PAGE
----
In many ways the creative process is like an uncontrolled explosion – it just “goes off” and bits and pieces fly all around in your mind. Creativity can’t be “forced” but happens on a timetable all of its own. It is spontaneous, and never makes appointments in advance. Sometimes I have to get up in the middle of the night and write down a few notes, so that the next day I can remember what the thought was and what direction it was heading. I love spontaneous creativity, and the process is no stranger to me.
Artists, no matter what medium they use (paint, granite, metal, musical instruments or electrons), all have a few things in common. First of all, there is an idea that generates the foundation of the art which is yet to come. Then there is the talent – how does the artist apply the idea to the medium and produce a result. Next in the process is the use of technology, which could involve welding tools, paint and canvas, chisels, paper and pencil, a musical instrument, or a computer – as just a few examples. Finally, the artist usually marches to the beat of his or her own drummer – which gives them a unique perspective that others may not have. Sometimes the artist has a gift from God Himself…and other times the gift is from another source.
Usually, the critical point of failure for any artist is the technology that he or she uses to create their art. Because they listen to a different drummer, most artists tend to be self taught. There is something very “organic” about teaching yourself how to use the tools that create your art. The opposite direction is the artist that has learned their craft from private instructors all the way through the university system. Most artists will acknowledge that this ensures a complete understanding of the tools involved, but the creative process suffers because the skills that are learned are filtered, processed and institutionalized to the extent that any creativity remaining has become homogenized to the extent that it is no longer recognizable to what it once was or could have been. In a word – stale and contrived.
It is the rare artist that both knows intuitively and educationally how to use the tools of their trade. Many great musicians don’t know how to read music and are self taught to the extent that they can just play by ear. The rare exception is the artist that is creative, gifted and extremely knowledgeable regarding the tools of their trade.
Technology isn’t my strong suit. I can use computers and software to accomplish what I need to do, but I’m no expert in them. I have never read a manual about any piece of electronic equipment that I could fully understand. These manuals are written by some engineer or technician that doesn’t speak my language. The organic and intuitive nature of things is what I understand – and what I thrive on. The hardest part for any artist to do is the follow through that brings their craft to final completion, such as: business and accounting, invoicing, marketing, editing and proof reading, merchandising, packaging, distribution and sales for a few examples. That’s why often times an artist has another person involved that takes care of the minutiae – all the detail work that isn’t involved in the creative process. Most artists thrive and crave the creative process to such an extent, that if they could, that’s all they would ever do. Even eating and sleeping take a back seat to the creative energy and satisfaction that they obtain from the process.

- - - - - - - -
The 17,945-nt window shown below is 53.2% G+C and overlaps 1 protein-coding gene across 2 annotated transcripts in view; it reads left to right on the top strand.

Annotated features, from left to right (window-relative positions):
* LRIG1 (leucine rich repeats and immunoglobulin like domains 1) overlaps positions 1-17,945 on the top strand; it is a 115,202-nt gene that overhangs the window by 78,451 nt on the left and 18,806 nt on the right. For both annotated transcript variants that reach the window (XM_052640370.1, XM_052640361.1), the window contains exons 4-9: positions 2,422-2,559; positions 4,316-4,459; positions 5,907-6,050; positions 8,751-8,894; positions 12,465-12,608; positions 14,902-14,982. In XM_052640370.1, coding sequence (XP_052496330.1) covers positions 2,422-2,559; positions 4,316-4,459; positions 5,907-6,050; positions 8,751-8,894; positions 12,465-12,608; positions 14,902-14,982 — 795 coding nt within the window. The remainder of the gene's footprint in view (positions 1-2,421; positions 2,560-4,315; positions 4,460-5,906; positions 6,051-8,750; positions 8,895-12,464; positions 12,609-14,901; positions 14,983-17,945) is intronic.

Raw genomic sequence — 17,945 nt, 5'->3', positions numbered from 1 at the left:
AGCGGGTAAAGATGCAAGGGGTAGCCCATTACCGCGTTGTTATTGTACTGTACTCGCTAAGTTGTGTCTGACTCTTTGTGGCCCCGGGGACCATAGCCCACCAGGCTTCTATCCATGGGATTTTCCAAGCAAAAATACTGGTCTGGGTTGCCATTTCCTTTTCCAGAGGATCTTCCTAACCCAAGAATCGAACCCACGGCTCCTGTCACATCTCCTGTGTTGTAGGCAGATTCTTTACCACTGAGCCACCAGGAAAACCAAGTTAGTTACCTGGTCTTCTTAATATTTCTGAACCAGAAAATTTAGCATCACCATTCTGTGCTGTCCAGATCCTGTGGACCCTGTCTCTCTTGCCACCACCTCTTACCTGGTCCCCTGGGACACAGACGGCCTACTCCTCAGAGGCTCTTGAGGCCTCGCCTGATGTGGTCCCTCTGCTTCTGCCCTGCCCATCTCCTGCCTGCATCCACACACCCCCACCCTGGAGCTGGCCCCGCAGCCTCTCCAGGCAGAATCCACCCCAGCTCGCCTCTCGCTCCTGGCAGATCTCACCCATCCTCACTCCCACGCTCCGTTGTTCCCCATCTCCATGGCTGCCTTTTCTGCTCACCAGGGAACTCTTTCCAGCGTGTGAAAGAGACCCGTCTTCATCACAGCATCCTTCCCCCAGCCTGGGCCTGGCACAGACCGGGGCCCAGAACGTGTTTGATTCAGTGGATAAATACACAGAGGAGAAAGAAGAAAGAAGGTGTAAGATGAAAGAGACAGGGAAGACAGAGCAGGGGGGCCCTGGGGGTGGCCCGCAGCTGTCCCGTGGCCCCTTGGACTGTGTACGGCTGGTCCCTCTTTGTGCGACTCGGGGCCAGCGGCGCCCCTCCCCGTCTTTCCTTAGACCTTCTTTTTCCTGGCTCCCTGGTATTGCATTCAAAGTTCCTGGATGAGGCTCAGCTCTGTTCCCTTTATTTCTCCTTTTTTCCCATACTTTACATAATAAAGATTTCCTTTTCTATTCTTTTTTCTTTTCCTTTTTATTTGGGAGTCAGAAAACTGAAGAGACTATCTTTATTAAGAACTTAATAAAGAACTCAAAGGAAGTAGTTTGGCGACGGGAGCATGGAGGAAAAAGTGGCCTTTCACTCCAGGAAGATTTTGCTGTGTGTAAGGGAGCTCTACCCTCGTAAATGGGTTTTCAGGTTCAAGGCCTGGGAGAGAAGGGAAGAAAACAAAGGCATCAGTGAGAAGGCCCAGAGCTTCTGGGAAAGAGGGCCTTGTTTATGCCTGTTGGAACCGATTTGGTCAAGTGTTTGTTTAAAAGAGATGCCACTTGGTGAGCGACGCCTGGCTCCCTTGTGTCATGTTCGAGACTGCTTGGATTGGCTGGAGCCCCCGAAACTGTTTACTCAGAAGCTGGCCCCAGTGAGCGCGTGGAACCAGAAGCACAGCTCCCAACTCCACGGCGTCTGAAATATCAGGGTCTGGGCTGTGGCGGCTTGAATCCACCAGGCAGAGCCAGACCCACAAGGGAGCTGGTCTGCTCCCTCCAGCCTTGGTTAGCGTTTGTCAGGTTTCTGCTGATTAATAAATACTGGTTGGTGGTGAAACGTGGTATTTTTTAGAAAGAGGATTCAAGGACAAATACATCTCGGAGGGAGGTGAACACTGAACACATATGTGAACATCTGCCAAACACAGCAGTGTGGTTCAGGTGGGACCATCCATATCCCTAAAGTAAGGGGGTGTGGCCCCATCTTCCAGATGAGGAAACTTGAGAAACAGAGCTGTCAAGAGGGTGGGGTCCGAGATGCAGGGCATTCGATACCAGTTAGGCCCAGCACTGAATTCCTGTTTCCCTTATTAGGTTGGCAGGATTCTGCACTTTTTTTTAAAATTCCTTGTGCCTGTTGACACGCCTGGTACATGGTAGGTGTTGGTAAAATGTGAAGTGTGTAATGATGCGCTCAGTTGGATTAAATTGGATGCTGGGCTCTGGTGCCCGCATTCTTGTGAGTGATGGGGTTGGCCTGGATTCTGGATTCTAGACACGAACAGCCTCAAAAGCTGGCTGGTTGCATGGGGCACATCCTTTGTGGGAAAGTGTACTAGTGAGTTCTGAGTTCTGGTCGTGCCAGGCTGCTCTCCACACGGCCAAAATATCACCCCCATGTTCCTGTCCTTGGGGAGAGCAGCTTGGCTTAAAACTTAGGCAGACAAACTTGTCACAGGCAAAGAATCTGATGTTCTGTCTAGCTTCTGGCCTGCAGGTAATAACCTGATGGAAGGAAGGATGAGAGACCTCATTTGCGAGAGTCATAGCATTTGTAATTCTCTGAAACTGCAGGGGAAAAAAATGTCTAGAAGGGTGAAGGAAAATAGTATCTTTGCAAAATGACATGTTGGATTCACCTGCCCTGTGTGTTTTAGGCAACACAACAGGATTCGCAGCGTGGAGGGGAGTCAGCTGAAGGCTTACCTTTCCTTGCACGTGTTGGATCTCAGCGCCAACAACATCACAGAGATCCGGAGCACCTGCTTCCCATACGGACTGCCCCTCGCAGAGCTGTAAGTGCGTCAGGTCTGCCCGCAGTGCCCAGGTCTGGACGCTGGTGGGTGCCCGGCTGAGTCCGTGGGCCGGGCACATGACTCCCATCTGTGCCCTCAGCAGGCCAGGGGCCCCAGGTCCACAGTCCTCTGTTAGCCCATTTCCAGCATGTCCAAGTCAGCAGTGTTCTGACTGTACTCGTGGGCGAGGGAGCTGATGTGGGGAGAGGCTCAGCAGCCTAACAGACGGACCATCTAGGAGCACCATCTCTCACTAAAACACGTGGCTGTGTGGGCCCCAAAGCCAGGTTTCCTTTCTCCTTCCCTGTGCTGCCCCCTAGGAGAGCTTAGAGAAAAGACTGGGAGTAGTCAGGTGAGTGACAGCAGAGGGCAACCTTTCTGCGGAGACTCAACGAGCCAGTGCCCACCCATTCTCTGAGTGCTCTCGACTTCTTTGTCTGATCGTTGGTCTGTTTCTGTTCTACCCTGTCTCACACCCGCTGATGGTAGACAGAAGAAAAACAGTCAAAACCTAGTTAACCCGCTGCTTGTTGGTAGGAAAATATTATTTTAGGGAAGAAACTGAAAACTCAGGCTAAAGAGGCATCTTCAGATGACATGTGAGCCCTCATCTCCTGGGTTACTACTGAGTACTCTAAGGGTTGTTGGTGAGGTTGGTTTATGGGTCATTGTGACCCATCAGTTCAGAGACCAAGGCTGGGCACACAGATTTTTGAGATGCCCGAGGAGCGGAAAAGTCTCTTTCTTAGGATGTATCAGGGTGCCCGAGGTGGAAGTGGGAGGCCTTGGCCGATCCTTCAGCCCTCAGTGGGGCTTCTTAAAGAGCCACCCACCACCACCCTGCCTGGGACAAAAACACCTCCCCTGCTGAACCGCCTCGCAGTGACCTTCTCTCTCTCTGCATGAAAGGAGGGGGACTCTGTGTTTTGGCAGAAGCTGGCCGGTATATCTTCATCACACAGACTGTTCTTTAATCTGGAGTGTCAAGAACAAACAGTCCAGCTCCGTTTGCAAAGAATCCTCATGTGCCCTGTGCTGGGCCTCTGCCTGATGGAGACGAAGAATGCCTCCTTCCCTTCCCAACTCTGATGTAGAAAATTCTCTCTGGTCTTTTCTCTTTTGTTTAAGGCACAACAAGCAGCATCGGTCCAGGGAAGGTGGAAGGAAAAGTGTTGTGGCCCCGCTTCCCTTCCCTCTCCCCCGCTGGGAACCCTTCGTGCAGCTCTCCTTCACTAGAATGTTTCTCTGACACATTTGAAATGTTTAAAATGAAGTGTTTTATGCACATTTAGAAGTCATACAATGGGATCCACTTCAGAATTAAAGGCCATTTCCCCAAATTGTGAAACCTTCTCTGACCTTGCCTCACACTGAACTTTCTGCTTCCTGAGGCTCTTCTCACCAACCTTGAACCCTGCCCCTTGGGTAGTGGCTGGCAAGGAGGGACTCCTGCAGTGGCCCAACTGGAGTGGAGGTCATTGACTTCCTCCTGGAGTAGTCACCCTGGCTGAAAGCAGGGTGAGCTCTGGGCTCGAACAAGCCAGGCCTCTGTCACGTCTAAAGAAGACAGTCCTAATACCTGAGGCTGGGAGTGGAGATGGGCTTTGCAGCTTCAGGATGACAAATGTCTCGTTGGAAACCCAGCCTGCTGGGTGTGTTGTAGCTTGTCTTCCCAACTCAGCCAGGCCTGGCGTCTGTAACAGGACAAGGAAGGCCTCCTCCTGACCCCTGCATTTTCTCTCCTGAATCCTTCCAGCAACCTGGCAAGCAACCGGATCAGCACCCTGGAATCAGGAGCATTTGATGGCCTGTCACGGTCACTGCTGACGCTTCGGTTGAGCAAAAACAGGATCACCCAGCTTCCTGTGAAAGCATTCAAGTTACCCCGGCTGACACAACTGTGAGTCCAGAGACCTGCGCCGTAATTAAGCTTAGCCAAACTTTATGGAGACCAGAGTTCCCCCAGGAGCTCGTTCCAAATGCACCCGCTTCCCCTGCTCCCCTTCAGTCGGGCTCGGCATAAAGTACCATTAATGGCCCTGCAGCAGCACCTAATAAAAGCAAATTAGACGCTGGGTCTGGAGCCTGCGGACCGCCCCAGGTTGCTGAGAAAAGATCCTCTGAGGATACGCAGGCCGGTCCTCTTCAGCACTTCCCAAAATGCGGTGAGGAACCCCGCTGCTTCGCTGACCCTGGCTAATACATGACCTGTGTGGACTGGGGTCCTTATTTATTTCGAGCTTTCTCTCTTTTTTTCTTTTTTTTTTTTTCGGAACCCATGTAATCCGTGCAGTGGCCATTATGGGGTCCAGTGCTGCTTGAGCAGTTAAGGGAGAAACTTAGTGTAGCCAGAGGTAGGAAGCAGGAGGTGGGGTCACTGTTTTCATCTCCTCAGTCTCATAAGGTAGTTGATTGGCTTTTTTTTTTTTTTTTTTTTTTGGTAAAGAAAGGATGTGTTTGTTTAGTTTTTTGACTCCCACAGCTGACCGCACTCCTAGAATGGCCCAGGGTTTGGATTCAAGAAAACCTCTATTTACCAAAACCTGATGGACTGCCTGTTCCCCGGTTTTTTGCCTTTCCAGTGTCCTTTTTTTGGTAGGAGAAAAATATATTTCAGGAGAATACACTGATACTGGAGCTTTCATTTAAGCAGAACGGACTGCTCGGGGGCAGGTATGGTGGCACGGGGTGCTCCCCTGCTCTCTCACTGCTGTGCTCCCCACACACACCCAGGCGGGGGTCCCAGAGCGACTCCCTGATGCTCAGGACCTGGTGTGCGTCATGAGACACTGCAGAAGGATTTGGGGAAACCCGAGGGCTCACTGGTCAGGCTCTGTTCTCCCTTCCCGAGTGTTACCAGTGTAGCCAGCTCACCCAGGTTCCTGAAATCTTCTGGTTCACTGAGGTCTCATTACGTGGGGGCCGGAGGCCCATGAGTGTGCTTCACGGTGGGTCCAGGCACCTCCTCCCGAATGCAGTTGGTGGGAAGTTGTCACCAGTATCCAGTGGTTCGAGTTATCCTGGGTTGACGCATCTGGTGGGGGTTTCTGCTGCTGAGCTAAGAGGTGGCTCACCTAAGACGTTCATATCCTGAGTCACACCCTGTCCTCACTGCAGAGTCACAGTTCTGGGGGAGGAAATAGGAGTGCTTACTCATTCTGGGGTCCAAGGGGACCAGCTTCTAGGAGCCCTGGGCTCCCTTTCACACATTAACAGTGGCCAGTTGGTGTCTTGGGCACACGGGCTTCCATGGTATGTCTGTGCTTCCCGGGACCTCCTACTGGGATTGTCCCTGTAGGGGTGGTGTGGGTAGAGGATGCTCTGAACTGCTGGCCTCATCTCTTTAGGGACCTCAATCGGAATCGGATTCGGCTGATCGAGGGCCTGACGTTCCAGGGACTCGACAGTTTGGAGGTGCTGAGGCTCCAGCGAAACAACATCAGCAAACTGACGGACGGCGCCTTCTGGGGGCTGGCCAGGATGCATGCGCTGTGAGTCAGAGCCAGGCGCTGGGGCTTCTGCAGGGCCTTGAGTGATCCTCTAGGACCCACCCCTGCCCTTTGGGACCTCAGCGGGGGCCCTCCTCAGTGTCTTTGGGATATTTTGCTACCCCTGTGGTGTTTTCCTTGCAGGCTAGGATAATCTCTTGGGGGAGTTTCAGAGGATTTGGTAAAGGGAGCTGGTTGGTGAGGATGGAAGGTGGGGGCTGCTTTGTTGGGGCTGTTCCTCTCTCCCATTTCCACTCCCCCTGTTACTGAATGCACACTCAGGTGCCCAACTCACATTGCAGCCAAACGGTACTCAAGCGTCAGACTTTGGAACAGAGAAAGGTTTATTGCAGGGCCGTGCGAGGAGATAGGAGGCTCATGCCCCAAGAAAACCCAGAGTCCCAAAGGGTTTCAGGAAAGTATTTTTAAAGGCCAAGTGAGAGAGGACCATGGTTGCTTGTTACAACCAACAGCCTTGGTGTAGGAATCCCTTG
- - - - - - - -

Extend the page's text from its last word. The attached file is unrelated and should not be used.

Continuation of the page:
The good news for me is that I can actually do both halves of the process – but the organization of it all takes a row in the back of the bus in terms of satisfaction – it is the creative process and the resulting “burst of energy” that is actually driving the bus. Since my first update, I have gone back and exported everything that I’ve written into individual Word documents that are stored in proper folders in the documents section of my laptop. Everything has been spell checked by Word and cleaned up. It turns out that for various reasons it’s easier for me to copy a new article into a Word document and then spell check and edit both the blog draft and Word document at the same time. Pasting a document into the blog alters the font and spacing between text lines just enough to make it irritating to me. At least I have a process that works, as the blog software still won’t spell check my document correctly as I draft it. There will always be issues in life. It’s how you deal with them that counts in the end.
So now I’m ready to press on. In essence, this blog is really the “virtual” me, and I’ll try to distill the essence of who I am into each and every article. I’ll try to rotate new material with some of the established categories that I’ve already introduced. I’ll work my songs into the rotation right from the start. At the end of the day this pause in the action wasn’t the result of a “train wreck” but only the derailment of the caboose. Everything’s back on track and we’re building up steam again. So take your seats and enjoy the scenery – we’re headed into some beautiful terrain up ahead and I think you’ll enjoy the views! 🙂